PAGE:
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Monday, September 25, 2006

Bonus R.I.P.

Still reading my last R.I.P. challenge, The Wyvern Mystery, and it has gotten better.

Went to the library Saturday afternoon and got (among other books) A Coldness in the Blood, a modern Dracula version. Lurid cover, don't you think? It was a quick read, but not that great. Saberhagen is a PROLIFIC writer, and this is the 8th in this series (he has 4 different series, as well as some that are classified as "other"). I may look for the first in the series because it was a quick read and the earlier ones sound better.

10 comments:

Carl V. said...

Lurid cover indeed! I have never heard of these books. I have of course heard of Saberhagen but I have to admit that I've never read any of his books.

Glad to hear that Wyvern is getting better.

Danielle said...

I ordered a used copy of the Le Fanu as lots of people seem to be reading her. Glad to hear it has gotten better. I will have to check out the movie, too.

Danielle said...

That would be him...not sure why I keep wanting to call Le Fanu a woman....

jenclair said...

Carl - the first books in the series deal with Dracula's relationship to Mina Harker; that sounded more interesting to me.

Danielle - I'm adding the movie to my que as well (which is getting to be about as awkward and the TBR list!)

booklogged said...

I'm going to wait on Saberhagen until you read the first in the Dracula series. If you like it, I may give it a try. Since reading Stoker's Dracula I find I've developed an interest in Dracula-related stories. I started The Historian today, which has me in its grip.

Have you read anything else by Le Fanu?

jenclair said...

Hope you like The Historian! I really did...especially considering the similarities and differences to/from the original Dracula. It will all be fresh for you. When I reviewed The Historian, it had been years since my last reading of Dracula.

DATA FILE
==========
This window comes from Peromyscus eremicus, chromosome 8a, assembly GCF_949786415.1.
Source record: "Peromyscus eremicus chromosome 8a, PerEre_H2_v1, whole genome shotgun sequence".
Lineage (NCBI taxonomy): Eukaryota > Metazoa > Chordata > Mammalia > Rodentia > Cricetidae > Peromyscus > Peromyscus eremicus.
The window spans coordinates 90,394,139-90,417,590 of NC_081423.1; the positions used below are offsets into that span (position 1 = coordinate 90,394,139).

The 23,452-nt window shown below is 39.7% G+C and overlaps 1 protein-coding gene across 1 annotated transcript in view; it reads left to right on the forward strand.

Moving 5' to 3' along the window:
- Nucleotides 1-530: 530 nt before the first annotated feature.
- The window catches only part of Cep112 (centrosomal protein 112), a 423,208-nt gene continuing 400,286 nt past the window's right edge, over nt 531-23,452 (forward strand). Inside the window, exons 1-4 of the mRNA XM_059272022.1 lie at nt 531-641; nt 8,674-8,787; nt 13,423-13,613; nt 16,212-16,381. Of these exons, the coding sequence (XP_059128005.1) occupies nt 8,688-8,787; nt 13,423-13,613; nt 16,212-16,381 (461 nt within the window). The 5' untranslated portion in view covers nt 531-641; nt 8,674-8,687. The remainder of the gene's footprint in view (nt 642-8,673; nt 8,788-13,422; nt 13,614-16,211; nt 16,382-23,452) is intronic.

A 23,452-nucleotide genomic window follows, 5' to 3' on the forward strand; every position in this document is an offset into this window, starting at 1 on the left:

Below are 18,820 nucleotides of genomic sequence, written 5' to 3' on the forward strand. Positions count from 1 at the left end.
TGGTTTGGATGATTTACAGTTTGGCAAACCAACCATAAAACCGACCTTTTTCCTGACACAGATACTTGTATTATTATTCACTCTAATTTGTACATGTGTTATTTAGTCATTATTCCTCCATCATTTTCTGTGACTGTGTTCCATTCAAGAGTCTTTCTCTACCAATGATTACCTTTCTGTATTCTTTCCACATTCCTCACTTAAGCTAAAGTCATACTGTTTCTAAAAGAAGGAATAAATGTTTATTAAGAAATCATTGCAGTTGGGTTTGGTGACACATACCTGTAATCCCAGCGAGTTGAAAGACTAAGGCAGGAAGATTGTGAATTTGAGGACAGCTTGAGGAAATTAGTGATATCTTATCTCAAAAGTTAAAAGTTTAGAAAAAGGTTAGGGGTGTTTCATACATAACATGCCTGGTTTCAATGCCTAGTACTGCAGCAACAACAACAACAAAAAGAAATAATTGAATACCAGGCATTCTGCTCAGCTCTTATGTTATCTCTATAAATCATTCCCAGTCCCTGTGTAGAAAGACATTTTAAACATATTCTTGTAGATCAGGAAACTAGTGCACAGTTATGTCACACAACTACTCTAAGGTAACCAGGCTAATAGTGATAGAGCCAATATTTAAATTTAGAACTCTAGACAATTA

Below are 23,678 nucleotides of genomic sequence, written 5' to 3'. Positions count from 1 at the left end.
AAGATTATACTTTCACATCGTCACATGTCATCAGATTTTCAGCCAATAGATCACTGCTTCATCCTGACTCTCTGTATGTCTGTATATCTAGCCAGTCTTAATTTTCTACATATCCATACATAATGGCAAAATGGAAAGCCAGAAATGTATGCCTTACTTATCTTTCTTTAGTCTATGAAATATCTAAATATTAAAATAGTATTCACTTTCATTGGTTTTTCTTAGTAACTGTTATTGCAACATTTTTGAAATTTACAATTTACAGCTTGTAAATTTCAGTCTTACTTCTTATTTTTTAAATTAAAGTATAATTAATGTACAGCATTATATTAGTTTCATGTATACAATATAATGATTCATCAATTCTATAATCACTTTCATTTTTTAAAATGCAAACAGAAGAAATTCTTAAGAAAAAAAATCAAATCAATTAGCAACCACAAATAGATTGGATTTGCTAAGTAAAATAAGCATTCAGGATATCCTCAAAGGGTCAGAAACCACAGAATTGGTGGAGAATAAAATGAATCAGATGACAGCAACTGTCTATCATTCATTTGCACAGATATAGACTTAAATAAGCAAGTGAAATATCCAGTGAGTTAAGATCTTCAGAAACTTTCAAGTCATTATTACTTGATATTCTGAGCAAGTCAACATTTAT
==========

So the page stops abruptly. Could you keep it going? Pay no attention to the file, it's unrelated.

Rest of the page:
Carl V. said...

I hesitate to read The Historian only because I have such a love for Stoker's Dracula and don't like the idea of anyone mucking about with it.

jenclair said...

Carl, I never had the feeling Kostova was mucking about with Dracula. I hated Frances Ford Coppola's film verion of Dracula because he did muck with and at the same time billed the movie as Bram Stoker's Dracula.

Kostova's novel is a different stripe, but she echoes the original in style, tone, and description. The story in different, however; it is a modern search for an explanation of events. I think you'd like it.

Danielle said...

I think you are right about the Kosova novel. I had read Dracula the year before and read The Historian after. You could see where she had gotten her inspiration, but she didn't mess with the story. I wholeheartedly agree with you on the Coppola version of the movie. I saw it when it came out, and really liked it. Then much later read the book and thought I would watch it again and hated it--I couldn't even finish watching it, it was so bad!!

jenclair said...

Coppola made so many changes based on 20th century culture then just assumed that that big names and costuming would carry the movie...but it didn't work for me either. Funny 'though, I enjoyed all the Hammer films because they didn't claim to be presenting "Bram Stoker's" Dracula.